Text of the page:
Humans of CHP
My story began many years ago as a seed planted in another time waiting to take root and grow. In the early ‘80s, I began my journey as an educator working with physically and intellectually challenged children. It was hard work, and the children often made very minimal progress. However, the rewards far outweighed the obstacles. The staff was a close knit unit constantly supporting one another. The kids were amazing and gave unending unconditional love. At the end of my time there, I would look back with nothing but gratitude for all I learned and carried those lessons into the next phase of my life as a young mother.
When my second child was born, I couldn’t have been more thrilled to have a little boy as I had a little girl just two years before he was born. My son had challenges soon after he began to talk, struggling to say the simplest sentences and even having difficulty pronouncing his name. During his pre-school years, he needed occupational therapy for fine and gross motor delays. Later, he also began exhibiting unusual behaviors which eventually resulted in a diagnosis of complex-partial seizure disorder.
I was over whelmed to say the least but also determined to use the lessons I had learned as a young special education teacher to be a strong advocate for my son. Like many of the parents I encountered from my former students, I needed to be his voice.
When my son started Kindergarten, it become apparent that he needed specialized teaching, especially in the area of reading. I could see that as well-meaning as the teaching staff was, my son was not learning how to read. It became my personal mission to teach him to read myself. I combed through books in the library and read any available research on struggling readers. I found a phonics based approach that used decodable text, and our daily lessons began. He started to make progress immediately, and his confidence grew.
As my years as a teacher accumulated, I often saw many kids who struggled with literacy tasks just as my own son did. I decided to pursue a master’s degree in reading, specializing in dyslexia and related reading disorders. This work would become my passion and still is today. I am so happy to bring my experience as a teacher and reading specialist to the CHP community. I couldn’t be more excited to be in the embrace of this amazing and welcoming school.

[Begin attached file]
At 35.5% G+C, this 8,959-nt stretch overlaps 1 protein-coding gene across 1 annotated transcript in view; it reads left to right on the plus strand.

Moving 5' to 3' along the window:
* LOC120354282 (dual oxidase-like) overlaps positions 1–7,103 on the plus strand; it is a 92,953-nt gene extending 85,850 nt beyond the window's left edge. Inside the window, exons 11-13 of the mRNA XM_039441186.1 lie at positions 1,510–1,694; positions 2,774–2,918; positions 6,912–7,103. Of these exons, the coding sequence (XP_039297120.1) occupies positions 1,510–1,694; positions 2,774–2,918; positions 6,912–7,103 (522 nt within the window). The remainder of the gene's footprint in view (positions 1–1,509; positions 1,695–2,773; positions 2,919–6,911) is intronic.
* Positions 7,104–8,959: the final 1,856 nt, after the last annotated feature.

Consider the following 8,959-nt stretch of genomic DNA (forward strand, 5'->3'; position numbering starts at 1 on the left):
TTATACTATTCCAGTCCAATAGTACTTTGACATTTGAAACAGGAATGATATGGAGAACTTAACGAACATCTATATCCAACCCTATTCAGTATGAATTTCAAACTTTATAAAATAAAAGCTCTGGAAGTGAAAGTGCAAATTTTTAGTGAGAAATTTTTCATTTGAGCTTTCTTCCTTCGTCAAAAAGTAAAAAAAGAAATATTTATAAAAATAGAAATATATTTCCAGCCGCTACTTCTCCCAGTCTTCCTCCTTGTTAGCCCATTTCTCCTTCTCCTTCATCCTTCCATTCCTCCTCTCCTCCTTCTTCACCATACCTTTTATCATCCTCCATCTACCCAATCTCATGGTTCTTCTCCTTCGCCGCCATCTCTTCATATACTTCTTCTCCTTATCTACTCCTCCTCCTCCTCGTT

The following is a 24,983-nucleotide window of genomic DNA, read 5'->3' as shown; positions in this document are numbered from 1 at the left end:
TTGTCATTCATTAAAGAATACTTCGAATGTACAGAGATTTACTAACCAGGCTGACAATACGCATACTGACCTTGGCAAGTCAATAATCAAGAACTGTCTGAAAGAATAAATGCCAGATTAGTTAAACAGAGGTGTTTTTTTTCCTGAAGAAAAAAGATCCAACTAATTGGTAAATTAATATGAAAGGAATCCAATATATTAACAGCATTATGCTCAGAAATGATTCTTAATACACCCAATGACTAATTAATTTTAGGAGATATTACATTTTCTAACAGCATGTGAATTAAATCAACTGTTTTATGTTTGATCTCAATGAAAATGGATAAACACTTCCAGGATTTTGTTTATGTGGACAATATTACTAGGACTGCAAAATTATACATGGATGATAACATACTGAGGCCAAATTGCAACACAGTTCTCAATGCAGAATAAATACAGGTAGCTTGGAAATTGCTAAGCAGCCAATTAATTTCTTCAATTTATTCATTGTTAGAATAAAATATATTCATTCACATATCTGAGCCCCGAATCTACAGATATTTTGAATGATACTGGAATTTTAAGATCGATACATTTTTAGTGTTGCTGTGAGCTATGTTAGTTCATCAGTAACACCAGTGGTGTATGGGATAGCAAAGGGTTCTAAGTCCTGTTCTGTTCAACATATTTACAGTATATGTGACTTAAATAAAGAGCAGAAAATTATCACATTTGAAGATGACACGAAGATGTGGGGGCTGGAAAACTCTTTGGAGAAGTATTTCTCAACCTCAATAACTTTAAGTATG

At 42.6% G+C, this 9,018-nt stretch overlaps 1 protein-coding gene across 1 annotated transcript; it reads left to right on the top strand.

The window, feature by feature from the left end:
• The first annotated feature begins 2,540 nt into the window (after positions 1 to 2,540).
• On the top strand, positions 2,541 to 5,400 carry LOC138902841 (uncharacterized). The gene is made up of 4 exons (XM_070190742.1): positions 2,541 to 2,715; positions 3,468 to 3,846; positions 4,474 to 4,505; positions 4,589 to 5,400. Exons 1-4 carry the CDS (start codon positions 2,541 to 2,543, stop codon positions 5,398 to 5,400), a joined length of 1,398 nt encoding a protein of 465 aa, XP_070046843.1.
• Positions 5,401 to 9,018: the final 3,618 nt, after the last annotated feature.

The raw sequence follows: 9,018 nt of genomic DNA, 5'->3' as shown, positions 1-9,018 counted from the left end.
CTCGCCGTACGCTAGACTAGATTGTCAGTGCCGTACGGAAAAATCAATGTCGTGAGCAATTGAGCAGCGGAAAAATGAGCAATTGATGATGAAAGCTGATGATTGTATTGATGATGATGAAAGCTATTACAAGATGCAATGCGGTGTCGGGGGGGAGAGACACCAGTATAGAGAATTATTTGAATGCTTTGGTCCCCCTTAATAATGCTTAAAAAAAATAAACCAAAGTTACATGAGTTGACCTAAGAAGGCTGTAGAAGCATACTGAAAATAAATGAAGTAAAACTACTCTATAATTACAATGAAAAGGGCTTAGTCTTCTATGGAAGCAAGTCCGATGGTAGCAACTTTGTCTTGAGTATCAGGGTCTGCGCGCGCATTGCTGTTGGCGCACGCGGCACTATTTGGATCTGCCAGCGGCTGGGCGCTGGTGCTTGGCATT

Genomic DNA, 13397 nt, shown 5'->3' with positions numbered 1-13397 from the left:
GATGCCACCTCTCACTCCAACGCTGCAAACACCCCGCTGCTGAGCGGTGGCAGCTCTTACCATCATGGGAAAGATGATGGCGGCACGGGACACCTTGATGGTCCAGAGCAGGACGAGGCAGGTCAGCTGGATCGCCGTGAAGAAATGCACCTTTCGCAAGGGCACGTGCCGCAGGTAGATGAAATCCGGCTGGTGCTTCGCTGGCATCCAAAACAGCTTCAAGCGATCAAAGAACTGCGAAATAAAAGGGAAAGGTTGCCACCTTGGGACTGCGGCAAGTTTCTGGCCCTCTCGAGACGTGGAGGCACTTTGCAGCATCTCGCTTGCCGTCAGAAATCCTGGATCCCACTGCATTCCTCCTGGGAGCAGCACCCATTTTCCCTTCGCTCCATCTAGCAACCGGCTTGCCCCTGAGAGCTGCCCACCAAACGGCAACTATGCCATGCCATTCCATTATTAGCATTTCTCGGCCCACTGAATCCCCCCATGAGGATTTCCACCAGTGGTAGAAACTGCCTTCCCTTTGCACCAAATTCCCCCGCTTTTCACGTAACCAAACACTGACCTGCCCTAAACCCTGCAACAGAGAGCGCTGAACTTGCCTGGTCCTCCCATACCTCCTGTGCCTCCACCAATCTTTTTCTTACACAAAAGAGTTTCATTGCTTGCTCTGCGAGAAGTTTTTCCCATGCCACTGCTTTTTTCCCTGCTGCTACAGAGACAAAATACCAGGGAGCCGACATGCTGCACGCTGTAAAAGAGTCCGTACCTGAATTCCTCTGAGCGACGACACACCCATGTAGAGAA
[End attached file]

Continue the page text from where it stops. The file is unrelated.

If we are still and listen to life’s wisdom, the seeds planted in another time in our lives often take root. With time and attention, those roots flourish and bring us exactly to the places we are meant to be.
-Ellen Callahan M.A.Ed. C.D.P.
Congratulations to our 8th grade students for your multiple acceptance letters to High School. We are so proud of you! In the Fall of 2019, our 8th grade graduates will be found on the campuses of Bishop Ahr, Delbarton School, Hotchkiss School, Hun School, Immaculata School, Lawrenceville School, Mercersburg Academy, Middlesex County Academy for Science, Mathematics and Engineering Technologies, The Peddie School, Pennington School, Pingry School, Princeton Day School, Punahou (Hawaii), Rutgers Preparatory School, St. Paul's School (NH), Stuart Country Day School, Union County Academy for Allied Health Sciences, The Wardlaw-Hartridge School.
Preschool, Elementary, or Middle School — When Does Private School Make The Most Sense? There is no question about whether or not a private school will significantly impact your child’s intellectual, personal, and interpersonal development. However, quite often, parents ask themselves: Does it make more sense to start early, or can I “skip” the first years and start in middle school when it starts counting towards their academic resume?